are essential for a good understanding of the financial
―Factors usually considered when doing the allocation include:     statements.

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                                                                                               CONSOLIDATION PART 3
The UK and SEC material referred to above provides useful
guidance in respect of allocation.

Kennedy Liu shares some recent comments from the Hong
Kong Stock Exchange
―Please disclose the basis of allocation in the basis of
preparation‖                                                       Tax position                   Treatment of tax
                                                                   The entities that comprise the Tax expenses, assets and
―Has management disclosed its judgement that the carveout is       carved-out business filed      liabilities are accounted for in
appropriate in the critical accounting policies?‖                  separate tax returns           accordance with the tax
―Has management disclosed details of the carve-out business        The entities that comprise the a) Separate tax return
in the basis of preparation?‖                                      carved-out business were part approach:
                                                                   of a consolidated tax group.   under this method, income tax
―Advise and disclose the basis on how ―common control‖ is                                         is
established.‖                                                                                     recalculated and accounted
―Is it appropriate to use the carve-out approach, or the                                          as if the entity had always filed
discontinued operation approach in preparing the financial                                        tax returns separately.
statements?‖                                                                                      Particular
                                                                                                  attention should be paid to tax
―Does the carve-out satisfy the criteria under UK Standard for                                    losses when the tax asset has
Investment Reporting 2000?‖                                                                       already been used by another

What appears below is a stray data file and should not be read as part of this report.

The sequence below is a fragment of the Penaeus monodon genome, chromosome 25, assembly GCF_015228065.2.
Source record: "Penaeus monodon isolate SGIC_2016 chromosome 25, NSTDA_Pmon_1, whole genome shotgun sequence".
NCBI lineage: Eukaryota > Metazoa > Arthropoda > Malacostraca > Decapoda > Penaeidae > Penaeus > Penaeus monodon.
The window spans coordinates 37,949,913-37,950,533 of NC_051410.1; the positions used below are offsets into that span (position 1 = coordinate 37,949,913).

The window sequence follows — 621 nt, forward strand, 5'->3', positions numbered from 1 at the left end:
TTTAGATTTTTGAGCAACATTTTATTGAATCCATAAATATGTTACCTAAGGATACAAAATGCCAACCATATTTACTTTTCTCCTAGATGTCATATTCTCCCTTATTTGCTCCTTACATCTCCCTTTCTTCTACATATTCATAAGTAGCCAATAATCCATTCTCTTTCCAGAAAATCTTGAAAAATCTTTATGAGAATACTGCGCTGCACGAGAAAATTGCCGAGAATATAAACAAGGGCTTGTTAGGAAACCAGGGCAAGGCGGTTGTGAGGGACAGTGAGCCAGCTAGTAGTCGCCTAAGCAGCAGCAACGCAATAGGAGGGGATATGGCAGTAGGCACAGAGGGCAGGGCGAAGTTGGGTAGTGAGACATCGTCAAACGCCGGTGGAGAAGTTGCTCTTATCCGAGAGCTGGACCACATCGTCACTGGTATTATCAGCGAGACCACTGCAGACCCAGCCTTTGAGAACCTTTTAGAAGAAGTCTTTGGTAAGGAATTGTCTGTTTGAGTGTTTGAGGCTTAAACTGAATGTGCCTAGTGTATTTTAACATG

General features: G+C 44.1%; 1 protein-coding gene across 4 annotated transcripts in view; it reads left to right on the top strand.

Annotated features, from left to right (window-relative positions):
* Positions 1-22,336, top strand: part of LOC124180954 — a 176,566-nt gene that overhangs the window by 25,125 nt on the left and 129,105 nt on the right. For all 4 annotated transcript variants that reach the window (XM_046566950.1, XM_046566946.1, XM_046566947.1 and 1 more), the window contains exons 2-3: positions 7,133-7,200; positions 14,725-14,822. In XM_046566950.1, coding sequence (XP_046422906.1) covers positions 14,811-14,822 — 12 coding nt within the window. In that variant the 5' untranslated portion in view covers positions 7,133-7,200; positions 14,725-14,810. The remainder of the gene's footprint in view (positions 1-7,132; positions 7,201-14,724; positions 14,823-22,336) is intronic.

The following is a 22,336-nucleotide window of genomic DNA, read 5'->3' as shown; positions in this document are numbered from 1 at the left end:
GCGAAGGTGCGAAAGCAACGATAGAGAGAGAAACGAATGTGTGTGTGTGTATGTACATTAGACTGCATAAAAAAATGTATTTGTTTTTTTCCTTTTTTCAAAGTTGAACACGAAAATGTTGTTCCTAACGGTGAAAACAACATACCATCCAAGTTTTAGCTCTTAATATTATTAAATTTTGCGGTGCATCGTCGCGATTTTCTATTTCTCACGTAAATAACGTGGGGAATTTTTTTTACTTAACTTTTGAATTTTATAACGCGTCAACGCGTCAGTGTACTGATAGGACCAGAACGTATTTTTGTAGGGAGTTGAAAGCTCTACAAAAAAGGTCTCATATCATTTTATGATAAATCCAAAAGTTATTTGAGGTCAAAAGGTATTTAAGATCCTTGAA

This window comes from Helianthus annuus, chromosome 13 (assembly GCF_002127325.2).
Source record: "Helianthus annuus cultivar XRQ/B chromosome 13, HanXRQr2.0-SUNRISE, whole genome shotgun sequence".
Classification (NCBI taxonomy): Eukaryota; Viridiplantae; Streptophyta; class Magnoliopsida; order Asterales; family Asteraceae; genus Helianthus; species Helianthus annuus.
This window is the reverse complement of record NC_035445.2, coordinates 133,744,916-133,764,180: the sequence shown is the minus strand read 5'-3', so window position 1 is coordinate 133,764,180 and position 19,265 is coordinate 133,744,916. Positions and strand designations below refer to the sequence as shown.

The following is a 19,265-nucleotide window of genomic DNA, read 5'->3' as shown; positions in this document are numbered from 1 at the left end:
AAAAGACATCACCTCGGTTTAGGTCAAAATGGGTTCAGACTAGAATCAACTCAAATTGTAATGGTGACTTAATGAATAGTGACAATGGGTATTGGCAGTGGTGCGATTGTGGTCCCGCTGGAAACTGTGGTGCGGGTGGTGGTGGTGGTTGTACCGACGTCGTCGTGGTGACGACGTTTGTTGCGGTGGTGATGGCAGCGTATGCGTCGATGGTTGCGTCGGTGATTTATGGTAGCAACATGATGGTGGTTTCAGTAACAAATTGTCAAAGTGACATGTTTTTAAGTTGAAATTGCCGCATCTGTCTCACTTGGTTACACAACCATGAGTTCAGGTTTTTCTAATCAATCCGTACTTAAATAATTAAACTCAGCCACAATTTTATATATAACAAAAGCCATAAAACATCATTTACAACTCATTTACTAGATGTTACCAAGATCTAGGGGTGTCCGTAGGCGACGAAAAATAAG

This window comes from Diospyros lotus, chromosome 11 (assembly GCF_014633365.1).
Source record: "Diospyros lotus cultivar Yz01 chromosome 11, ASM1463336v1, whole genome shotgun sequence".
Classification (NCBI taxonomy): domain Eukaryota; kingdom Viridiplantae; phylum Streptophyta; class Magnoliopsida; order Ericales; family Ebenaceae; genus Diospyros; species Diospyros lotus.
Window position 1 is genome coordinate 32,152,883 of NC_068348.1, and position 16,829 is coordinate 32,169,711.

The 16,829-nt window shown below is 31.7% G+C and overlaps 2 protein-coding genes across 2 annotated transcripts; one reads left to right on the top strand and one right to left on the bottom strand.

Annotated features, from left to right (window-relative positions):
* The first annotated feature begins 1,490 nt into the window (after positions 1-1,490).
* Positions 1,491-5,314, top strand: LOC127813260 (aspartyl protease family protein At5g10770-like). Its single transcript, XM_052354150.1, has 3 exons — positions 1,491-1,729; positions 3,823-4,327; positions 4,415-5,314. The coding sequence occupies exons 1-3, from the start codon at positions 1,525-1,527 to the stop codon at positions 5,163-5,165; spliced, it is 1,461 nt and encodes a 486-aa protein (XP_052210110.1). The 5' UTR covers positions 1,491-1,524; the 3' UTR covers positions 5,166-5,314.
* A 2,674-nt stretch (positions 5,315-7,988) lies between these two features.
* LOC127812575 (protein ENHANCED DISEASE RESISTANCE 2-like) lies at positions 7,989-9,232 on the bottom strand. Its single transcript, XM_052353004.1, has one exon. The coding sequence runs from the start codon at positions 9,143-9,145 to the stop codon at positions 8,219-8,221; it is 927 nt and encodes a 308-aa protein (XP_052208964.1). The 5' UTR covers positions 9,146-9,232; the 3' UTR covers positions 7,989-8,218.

entity in the group that is not
―Do the carve-out financial statements comply with                                                part of the carved-out
HKFRS/IFRS?‖                                                                                      business.
How are income taxes dealt with?                                                                  b) Actual tax incurred: this
Respondents identified the following examples:                                                    method would be possible if
                                                                                                  the parent recharged taxes to
                                                                                                  the entities that comprise the
                                                                                                  carve-out/combined business.

                                                                   How should debt and interest expense be allocated?
                                                                   Respondents agreed that intercompany debt between the
                                                                   carved-out business and the parent should be reinstated in the
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                                                                                                  CONSOLIDATION PART 3
carve-out/combined financial statements, along with the             satisfactorily audited.
associated interest expense incurred.
                                                                    An audit opinion might refer to ―true and fair‖ or ―fair
Example                                                             presentation
Financing of 100 was provided in the past. 150 of group debt        in accordance with IFRS‖. However, in certain circumstances,
will be allocated in the restructuring:                             it
100 should be allocated to the carved-out business as it            might be more appropriate to refer to the basis of preparation.